We're also going to show that we can do three different kinds of intervention—we can study medical products, whether drugs, devices or biologics or other things that belong to other people that we’re given the responsibility to study, so essentially sponsor-driven research. We can also study our own products, so for example, devices that Verily builds and generate the evidence that supports the devices in a credible way and in a way that's trustworthy to regulators. And we're also going to show that we're an evidence generation engine supporting the evaluation of healthcare delivery models that are really important to other parts of Verily's business. For example, we study, as an evidence generation engine, what’s the best way to take care of a patient with diabetes from a healthcare delivery perspective?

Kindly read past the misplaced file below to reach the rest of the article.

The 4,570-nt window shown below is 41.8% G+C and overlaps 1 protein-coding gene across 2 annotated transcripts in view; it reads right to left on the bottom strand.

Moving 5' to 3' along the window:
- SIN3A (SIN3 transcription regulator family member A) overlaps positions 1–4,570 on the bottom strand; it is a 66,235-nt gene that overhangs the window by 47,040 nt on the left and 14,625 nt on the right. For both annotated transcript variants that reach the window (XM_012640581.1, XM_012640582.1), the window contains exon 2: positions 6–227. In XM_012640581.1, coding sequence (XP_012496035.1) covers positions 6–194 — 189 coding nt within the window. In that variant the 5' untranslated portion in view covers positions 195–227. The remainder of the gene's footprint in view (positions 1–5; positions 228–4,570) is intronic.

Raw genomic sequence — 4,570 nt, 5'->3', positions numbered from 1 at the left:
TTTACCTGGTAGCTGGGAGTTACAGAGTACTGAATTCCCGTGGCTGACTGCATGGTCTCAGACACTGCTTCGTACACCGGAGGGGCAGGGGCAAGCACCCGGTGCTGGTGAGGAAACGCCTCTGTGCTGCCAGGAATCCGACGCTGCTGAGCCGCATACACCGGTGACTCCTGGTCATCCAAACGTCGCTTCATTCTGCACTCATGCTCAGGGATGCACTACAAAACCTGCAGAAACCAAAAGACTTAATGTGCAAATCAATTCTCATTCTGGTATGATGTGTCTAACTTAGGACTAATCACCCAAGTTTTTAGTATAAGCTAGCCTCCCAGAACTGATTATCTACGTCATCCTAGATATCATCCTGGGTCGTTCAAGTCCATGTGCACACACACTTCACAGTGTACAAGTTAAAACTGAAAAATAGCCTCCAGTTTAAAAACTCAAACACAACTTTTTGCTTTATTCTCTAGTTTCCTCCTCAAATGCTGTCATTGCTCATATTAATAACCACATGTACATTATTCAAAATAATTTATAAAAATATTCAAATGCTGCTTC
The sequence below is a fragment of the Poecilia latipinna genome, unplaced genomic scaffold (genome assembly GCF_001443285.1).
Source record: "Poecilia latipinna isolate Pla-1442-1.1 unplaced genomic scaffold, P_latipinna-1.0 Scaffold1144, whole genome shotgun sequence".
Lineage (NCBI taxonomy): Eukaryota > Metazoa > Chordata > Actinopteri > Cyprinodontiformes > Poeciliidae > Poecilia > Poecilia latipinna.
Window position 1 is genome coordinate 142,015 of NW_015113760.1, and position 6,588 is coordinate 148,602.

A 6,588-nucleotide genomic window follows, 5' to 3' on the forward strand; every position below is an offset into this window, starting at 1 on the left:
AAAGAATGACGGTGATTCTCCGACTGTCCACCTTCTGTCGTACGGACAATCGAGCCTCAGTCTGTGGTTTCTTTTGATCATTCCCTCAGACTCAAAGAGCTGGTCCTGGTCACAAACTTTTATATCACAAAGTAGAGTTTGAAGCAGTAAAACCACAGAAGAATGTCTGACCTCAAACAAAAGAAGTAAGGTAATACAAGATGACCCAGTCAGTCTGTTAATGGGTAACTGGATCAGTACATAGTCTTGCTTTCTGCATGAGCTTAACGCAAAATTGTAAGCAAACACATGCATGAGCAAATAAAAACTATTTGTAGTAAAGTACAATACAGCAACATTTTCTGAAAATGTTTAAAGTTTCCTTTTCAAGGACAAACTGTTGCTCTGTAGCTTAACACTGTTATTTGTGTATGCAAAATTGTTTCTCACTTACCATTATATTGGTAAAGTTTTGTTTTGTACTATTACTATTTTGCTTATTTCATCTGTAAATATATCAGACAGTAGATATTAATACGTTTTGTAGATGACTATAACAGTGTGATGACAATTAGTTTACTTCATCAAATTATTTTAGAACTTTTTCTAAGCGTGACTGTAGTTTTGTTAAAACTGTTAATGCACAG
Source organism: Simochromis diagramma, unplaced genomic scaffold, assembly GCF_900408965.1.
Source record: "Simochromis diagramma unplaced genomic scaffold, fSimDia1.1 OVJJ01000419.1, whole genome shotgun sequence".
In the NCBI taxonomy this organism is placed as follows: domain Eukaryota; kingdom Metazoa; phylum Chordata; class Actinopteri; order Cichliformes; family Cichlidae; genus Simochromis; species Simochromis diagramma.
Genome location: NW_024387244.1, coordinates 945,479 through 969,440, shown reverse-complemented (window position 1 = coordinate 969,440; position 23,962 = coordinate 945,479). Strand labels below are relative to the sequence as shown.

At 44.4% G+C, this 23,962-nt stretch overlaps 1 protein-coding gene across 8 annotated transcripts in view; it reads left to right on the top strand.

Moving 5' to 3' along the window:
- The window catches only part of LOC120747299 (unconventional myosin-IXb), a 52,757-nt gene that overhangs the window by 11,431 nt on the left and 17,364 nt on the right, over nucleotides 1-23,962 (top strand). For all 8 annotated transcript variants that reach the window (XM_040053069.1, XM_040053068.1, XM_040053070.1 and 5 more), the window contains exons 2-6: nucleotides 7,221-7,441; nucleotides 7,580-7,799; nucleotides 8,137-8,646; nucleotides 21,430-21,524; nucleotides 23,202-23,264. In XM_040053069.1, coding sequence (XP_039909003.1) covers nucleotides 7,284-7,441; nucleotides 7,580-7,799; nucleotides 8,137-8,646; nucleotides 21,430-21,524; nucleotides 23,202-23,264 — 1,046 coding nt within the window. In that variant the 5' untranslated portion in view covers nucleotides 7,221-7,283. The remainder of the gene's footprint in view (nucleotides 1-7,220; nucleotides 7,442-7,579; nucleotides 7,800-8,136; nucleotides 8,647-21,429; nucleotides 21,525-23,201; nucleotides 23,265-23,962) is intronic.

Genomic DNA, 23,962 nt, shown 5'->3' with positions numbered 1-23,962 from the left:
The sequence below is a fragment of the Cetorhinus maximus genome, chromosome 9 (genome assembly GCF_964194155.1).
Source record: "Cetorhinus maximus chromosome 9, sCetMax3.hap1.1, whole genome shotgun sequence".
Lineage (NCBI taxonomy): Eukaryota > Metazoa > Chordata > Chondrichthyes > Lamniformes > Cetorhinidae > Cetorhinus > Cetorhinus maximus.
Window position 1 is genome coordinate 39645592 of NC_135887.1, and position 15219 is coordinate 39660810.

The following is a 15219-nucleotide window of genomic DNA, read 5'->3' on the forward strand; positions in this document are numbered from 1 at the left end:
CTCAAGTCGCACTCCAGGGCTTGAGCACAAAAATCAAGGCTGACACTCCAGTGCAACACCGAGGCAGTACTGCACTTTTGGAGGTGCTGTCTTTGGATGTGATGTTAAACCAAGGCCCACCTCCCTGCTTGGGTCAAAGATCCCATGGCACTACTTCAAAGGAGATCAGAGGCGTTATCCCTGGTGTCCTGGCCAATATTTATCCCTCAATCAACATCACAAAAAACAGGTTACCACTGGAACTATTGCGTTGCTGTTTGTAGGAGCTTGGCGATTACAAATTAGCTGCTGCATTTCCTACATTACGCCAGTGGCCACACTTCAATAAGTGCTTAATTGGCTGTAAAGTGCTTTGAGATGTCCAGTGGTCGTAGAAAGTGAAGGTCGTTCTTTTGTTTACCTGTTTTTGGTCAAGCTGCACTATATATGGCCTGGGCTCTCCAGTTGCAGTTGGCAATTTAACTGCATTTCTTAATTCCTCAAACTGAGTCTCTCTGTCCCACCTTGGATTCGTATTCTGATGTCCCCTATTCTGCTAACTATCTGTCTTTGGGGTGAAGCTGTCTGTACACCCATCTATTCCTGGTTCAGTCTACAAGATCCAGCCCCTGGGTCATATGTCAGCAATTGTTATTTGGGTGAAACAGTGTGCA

Those are the three things that in five years, I want to know that our evidence generation platform and infrastructure are ready to do. 

FH: What most excites you about your new role at Verily?

AA: Getting it done.

I’m an oncologist by background, and my clinical practice is to take care of patients with melanoma, metastatic melanoma, so often young people with devastating scenarios of melanoma. I’ve always been very focused on how do I take better care of the person sitting in front of me. It’s got to continuously get better every day for that person, whether it’s new drugs, better diagnostic tests or a better understanding of what’s the right healthcare delivery model that makes it easier for a person to live every day with melanoma. What excites me is finding ways to solve that equation, and unless we get the evidence generation part right, it is always going to be a chokepoint in the system and make things slower.